90+ Minute CD-R media

Does anyone know if these are ok to use for longterm storage if I stay within 74minutes rather than using the whole 90+ minutes? I have a couple of these and don’t really need them for all the space, just need them for storage. Please let me know if anyone has had any experience with them. Thanks

Everything’s gonna be fine if the media’s okay. :smiley:

90/99 Min. Audio CDs

I’m just worried because I purchased Prodisc ones and I want to put my important pictures on it to store them and I don’t want them going bad on me in a year? How can I tell if the media is good? Does it also depend on my writer? Thanks for your help

Originally posted by cdfreaka

I’m just worried because I purchased Prodisc ones and I want to put my important pictures.
Your concern is understandable.
If I were you I wouldn’t tempt fate w those, Taiyo Yuden’s a much safer choice.

Originally posted by cdfreaka
… I want to put my important pictures on it

For really important stuff I highly recommend to use Taiyo Yuden
or Verbatim DataLivePLUS CD-Rs, just to be on the safe side :cool:

If you prefer to use your Prodisc media for it, please check the discs regularly
with CD Speed at www.cdspeed2000.com,
CD Check at www.elpros.si/CDCheck/ and/or
ScanCD at http://scancd.pisem.net/Eng/Description.html.
With a LiteOn you can also use K-Probe.

And store them in a cool and dark place.

Andy :smiley:

Originally posted by WebTech Inc
[B]For really important stuff I highly recommend to use Taiyo Yuden
or Verbatim DataLivePLUS CD-Rs, just to be on the safe side :cool:

If you prefer to use your Prodisc media for it, please check the discs regularly
with CD Speed at www.cdspeed2000.com,
CD Check at www.elpros.si/CDCheck/ and/or
ScanCD at http://scancd.pisem.net/Eng/Description.html.
With a LiteOn you can also use K-Probe.

And store them in a cool and dark place.

Andy :smiley: [/B]

I heard that Taiyo Yuden’s weren’t that good since they use cyanine dye? Is this true? I used to use Fuji discs that were Taiyo Yuden, what do you guys think?

Also, how do you go about checking the quality of the disc/burn?

Rule #1: No one storage medium is secure over time, you ALWAYS need to have “plan B”. (A copy on HD or multiple CD copies.)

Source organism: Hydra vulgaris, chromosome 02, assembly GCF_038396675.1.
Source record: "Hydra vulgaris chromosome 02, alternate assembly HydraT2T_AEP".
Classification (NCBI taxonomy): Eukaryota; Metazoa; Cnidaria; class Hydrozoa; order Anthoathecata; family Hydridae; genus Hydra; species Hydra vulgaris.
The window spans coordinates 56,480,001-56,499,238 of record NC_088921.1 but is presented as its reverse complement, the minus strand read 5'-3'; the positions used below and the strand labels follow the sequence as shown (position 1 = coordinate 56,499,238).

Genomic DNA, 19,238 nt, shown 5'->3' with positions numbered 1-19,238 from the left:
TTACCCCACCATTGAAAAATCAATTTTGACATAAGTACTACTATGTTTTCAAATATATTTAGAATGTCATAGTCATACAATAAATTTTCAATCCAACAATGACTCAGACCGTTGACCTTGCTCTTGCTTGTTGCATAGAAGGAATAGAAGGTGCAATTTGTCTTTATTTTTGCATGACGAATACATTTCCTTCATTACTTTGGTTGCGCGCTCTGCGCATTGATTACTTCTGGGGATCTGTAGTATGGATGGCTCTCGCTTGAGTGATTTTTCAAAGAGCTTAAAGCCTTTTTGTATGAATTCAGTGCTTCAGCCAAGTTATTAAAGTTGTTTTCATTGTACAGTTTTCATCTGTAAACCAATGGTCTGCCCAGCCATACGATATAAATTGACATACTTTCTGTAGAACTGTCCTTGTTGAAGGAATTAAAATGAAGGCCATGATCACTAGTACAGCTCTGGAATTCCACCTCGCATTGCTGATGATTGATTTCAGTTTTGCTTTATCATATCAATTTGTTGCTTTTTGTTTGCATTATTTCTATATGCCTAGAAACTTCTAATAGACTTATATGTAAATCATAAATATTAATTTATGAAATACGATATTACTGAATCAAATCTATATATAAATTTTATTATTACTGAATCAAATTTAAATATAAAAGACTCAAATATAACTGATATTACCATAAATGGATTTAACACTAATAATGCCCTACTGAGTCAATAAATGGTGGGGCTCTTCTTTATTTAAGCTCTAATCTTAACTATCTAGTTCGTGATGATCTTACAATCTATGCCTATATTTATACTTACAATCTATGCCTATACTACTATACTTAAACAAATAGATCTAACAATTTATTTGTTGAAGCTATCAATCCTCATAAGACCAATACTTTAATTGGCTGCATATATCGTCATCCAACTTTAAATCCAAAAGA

Rule #2: Check your archived CDR’s at least every 6 months for errors. (consult the media FAQ)
Rule# 3: Taiyo Yuden, accept no substitutes. :iagree:

Originally posted by cdfreaka

I heard that Taiyo Yuden’s weren’t that good since they use cyanine dye?

Each media manufacturer strives to balance the engineering characteristics of the dye to insure greater compatibility with recorders and readers and long archive life.
Cyanine dye and its metal-stabilized derivatives were originally used because the Orange Book Part l referred to the recording characteristics of cyanine-based dyes in establishing CD-Recordable standards .

So, dyes based on cyanine tend to have a wide range of acceptable recording power levels and recording speeds .

The phthalocyanine dye is a newer dye that appears to be less sensitive to exposure to light after recording so that longevity has been improved.

Azo dye has been used in other optical recording media and is now being used in CD-R. The media manufacturers use these different dyes in combination with dye thickness, reflectivity thickness and material and groove structure to fine tune their recording characteristics for a wide range of recording speeds, recording power and media longevity.

Lfetime estimation of any storage medium is a very complex and statistical based process.
The CD-R media manufacturers have performed extensive media longevity studies within these industry defined tests and mathematical modeling techniques with results
claiming longevity from 70 years to over 200 years .
The primary caveat is how you handle and store the media. With proper handling and storage, your CD-Rs will outlive you.

Thanks for all the help, you guys are great! What do you guys think about Kodak CD-Rs, I’ve heard good things about them but never really tried them out? Kodak over Fuji or Fuji over Kodak?

Originally posted by cdfreaka

Kodak over Fuji or Fuji over Kodak?
The latter one. AFAIK Kodak quit producing their CDR stuff, if you succeed in finding them, then you’re lucky.
Study the Kodak thread in CD-RW Media Tests.

I’ve got some 3-yo (I believe) 90-min Prodisc media from the 12x times and it’s 100%, without C2, up to now. Top class.